Mega Lotteries vs. Old Values

by John Delach

The estimated first prize payout for Mega-Millions on October 23rd was $1.6 billion (cash payout, $913 million before taxes.) A single winning ticket for Mega-Millions was sold in South Carolina.


Power Ball payout for October 27th was $750 million (cash payout, $454.3 million before taxes.) Two winners, one down south and one in New York.


The payouts for these two lotteries are deliberately obscene. The actuaries who control the odds of hitting the grand prizes have intentionally rigged the system so that winning the prize has become harder and harder. The fewer $ 40 million winners, $60 million winners or $80 million winners allows the jackpot to climb into an atmosphere where main-stream media begins to pay attention. Tightening the odds, offering jackpot that reach nine figures produces a shout out to the population at large: “Big money, suckers.”


At $500 million, we reach a magical payout threshold it awakens the greed in our very souls, the opportunity for a potential life changing fortune, the quick fix, the ultimate gold ring or the pot of gold at the end of the rainbow. At this level almost every red-blooded American will begin to sign on to the dream apart from some fundamental Calvinistic sect hidden in the backwoods of Indiana, Kentucky or West Virginia.


The siren’s call commands: “You have to be in it to win it.”


Five hundred million is the tipping point. Beyond that threshold, all players, already in, stay in. “Why should I get out now? Sure, I didn’t win but neither did anyone else. Roll it over; no, hold on, instead double-down giving you two chances for each lottery instead of one.”


Each time another $100 million is added to the prize, additional holdouts sign on. Even those accolades in West Virginia surreptitiously dispatch fellow travelers to rural smoke shops so they too can join the frenzy.


Greed at this level produces strange suggestions. Experts come out of the woodwork to appear on talk-radio, and TV stations. They provide a forum to explain to us the hopeful masses what to do to prepare for this sudden wealth and how to manage it: Establish a family trust, form an LLC, form a family foundation, hire great lawyers and financial advisers.


Trusts, overseas holdings, financial consultants, CPA’s, actuaries, psychologists, body guards, intelligence and security forces, surveillance operatives, Swiss Banks and on and on…


Did I fail to mention Bitcoins?


Take away taxes and the single winner of Mega-Millions would receive a cash payout of about: $550 million, Power Ball: $210 million.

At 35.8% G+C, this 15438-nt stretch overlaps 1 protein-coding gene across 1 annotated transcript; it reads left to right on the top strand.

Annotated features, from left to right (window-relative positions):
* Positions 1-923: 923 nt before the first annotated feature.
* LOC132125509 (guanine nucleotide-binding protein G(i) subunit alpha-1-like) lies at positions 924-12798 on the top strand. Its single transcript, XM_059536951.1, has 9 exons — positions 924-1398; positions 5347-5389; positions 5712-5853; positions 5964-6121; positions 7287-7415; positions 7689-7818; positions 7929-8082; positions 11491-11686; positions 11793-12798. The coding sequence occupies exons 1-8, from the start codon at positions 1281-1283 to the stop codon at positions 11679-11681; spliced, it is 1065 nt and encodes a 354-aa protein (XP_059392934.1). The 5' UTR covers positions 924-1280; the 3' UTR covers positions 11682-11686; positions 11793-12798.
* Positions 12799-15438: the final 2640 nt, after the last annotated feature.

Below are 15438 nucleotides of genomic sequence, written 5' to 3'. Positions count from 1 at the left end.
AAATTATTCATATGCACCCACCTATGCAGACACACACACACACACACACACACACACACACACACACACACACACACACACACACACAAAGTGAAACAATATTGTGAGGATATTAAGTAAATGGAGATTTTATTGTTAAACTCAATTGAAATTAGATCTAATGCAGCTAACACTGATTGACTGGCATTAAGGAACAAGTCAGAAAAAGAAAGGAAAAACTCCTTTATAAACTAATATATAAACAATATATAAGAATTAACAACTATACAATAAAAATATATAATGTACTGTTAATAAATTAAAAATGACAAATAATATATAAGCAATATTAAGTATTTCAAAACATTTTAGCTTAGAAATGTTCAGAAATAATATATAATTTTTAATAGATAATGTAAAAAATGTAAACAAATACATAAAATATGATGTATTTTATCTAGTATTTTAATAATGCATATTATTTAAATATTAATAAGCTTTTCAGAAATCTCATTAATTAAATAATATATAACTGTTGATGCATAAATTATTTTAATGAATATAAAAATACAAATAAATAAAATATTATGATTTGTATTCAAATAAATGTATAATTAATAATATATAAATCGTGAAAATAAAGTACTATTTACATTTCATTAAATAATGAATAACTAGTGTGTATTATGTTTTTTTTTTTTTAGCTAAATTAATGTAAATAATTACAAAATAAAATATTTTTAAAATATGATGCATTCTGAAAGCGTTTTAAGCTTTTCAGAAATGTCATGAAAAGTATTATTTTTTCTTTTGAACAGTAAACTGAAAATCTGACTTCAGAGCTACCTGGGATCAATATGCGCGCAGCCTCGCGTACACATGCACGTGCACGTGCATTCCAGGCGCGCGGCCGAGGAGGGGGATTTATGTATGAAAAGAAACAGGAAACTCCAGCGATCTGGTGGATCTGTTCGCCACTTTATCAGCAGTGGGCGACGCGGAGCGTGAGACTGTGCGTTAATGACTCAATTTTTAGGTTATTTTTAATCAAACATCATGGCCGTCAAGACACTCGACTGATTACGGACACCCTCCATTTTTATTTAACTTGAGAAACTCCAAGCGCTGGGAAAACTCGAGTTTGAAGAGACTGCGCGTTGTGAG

Believe it or not, there are things that even this kind of money won’t buy like a major league sports franchise, but most other things can be on your radar. If you are of sound mind and judgement, winning such obscene amounts of money should scare the shit out of you so rejoice in your so-called bad luck.


Once upon a time quick buck fever did not always prevail. There was a family owned and run restaurant in Manhattan on 54th Street between Fifth and Madison called Reidy’s. They served Irish cuisine but in the proper atmosphere of a restaurant. Tishman Speyer’s assembled all the property on Madison Avenue between 53rd and 54th and along these two streets to build a 42-floor office building that became known as 520 Madison Avenue.


The Reidy family owned the bottom two floors of the building that housed their restaurant. However, the people who owned the upper floors sold these air rights to Tishman who demolished everything above these two floors.


Maurice Reidy family patriarch and owner refused to sell forcing Tishman to build the skyscraper around his restaurant. To ensure that customers and the public knew his position he draped a sign on his building that read: “Reidy’s Restaurant will stay at this location and will remain OPEN while the men play with their erector set. Thank you.”


Tishman finally conceded and reached a compromise with Mr. Reidy. In return for vacating the old second floor room, Tishman would incorporate a larger second floor dining room into the new structure while preserving the ambiance of the main room and bar.


One night a group of us found ourselves upstairs at Reidy’s enjoying a lengthy and happy dinner filled with much laughter and cheer. Most other customers had left when Mr. Reidy decided to join us. He sat next to me and I decided to ask him: “Mr. Reidy, I’m curious about one thing. Before the Tishman people realized that there was no way that you would close this restaurant and vacate this space, they must have become desperate. How did you resist accepting the large amount of the money they must have offered you?”


He looked me in the eye, smiled and said: “Because for my family to have that much money would be sinful.”


And that was that except nothing is forever. The restaurant business is a tough business. When Maurice Reidy passed on, the family closed the restaurant not long after. An Irish curio shop replaced it but not for long. Today it is a modern restaurant, but the bare brick walls testify to its previous life. I hope the Reidy family retained ownership and now collect a handsome rent.